H.P. Lovecraft and Cthulhu

UPDATED: Friday, March 6, 2020 23:11
VIEWED: 1817
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Thursday, January 16, 2020 9:36 PM


America loves a winner!

I know next to nothing about the writer or this creation. This coming from one fairly steeped in Tolkien lore, as well as a fan of the kaiju genre.

Lovecraft writes horror, form what I understand.

I'm not a fan of horror.

So, those who have delved into Lovecraft and Cthulhu, what are your thoughts? What do you like / dislike about the whole Lovecraftian world? Why do you like or hate it?

I know Underwater is greatly influenced by a Cthulhu like creature. The director even said so. ) And I'm hearing there's more movies coming down the pike, directly from Lovecraft's works.


Wednesday, January 22, 2020 9:25 AM


... stay crunchy...

Not sure if this is even the same story, but the title is the same:

The whole movie if you are interested.

And holy cow, there are a ton of movies that seem to only make it on YouTube (see the side bar when watching on YouTube).

Not a Poe fan or Lovecraft or horror genre film fan - at least in movies - so I need to be convinced to watch it. I do want to see Underwater though - just curious.


Friday, March 6, 2020 11:37 AM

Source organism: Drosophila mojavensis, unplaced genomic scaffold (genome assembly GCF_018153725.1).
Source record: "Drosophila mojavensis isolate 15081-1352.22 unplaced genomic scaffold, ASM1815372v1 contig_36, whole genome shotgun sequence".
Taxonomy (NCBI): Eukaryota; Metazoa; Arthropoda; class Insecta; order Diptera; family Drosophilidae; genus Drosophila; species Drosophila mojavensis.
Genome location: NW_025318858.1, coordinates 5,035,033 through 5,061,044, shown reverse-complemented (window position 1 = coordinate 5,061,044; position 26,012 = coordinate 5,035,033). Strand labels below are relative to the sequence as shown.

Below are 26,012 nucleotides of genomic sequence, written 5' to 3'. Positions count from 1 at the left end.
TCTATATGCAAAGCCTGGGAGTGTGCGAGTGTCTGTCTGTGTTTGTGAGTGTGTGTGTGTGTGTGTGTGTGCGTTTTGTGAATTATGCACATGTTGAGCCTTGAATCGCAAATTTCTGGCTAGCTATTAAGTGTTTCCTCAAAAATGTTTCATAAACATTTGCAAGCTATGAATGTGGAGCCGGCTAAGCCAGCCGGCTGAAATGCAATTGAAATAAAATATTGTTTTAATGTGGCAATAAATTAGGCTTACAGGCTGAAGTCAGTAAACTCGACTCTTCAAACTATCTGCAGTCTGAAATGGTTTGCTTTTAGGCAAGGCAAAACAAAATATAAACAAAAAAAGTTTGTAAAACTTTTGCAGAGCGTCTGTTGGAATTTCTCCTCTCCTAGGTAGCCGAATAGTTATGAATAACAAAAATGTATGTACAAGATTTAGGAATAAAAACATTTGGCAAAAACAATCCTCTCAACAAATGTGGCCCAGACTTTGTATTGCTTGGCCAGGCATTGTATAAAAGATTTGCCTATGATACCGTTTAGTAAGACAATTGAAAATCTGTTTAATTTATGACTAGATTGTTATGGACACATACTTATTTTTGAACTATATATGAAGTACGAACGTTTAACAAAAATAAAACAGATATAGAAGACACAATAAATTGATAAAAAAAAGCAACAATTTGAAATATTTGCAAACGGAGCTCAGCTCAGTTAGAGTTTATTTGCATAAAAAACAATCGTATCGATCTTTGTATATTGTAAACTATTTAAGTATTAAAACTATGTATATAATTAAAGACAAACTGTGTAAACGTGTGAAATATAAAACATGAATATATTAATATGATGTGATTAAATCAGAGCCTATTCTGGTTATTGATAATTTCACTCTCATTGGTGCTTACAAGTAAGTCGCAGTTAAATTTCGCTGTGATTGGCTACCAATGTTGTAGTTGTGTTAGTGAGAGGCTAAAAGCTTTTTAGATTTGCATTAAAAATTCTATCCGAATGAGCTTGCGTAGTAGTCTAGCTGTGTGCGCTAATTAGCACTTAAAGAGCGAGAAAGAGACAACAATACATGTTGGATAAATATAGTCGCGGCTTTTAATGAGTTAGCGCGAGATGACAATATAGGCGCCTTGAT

I don't delve outside of the RWED or Cinema thread that much. I didn't even notice you made this post, probably quite a bit before we talked about it.

Did you ever watch Dagon or In the Mouth of Madness?

I love the idea of people making more Lovecraft movies, but they're usually really, really bad. The blame commonly goes to the low production budgets, but really, a director in Hollywood today doesn't even pop in my mind who would do the work justice, and it would probably be twisted somehow into their agenda to boot.

I can't remember... were you a fan of The Thing? Carpenter's version, of course.

Much of that was inspired by Lovecraft, although it doesn't have the direct parallels to his work that In the Mouth of Madness did.

Artist H. R. Giger was influenced by Lovecraft as well. He's most well known for the Xenomorph design in Aliens, but has done a lot of paintings and sculptures of his own not seen in movies, as well as a lot of work for musicians over the years.

He also did all the artwork for a game series for DOS back in the day called Dark Seed. Which was an adventure style game like Maniac Mansion or King's Quest, but with a very dark and adult theme not suitable for children, that is also itself somewhat related to Lovecraftian Horror.

I think to TRULY capture the Lovecraftian experience on screen, you'd need a Jokeresque type performance and direction. Nobody has really done that yet.

I mean, I loved In the Mouth of Madness, but I was like 11 or 12 when I first saw that, and much more easily phased by what I saw on screen.

I really liked Dagon, but that's because so many of the parts of the movie were like watching some of the most intense action sequences from the XBox game Call of Cthulhu which I loved years before I saw the movie.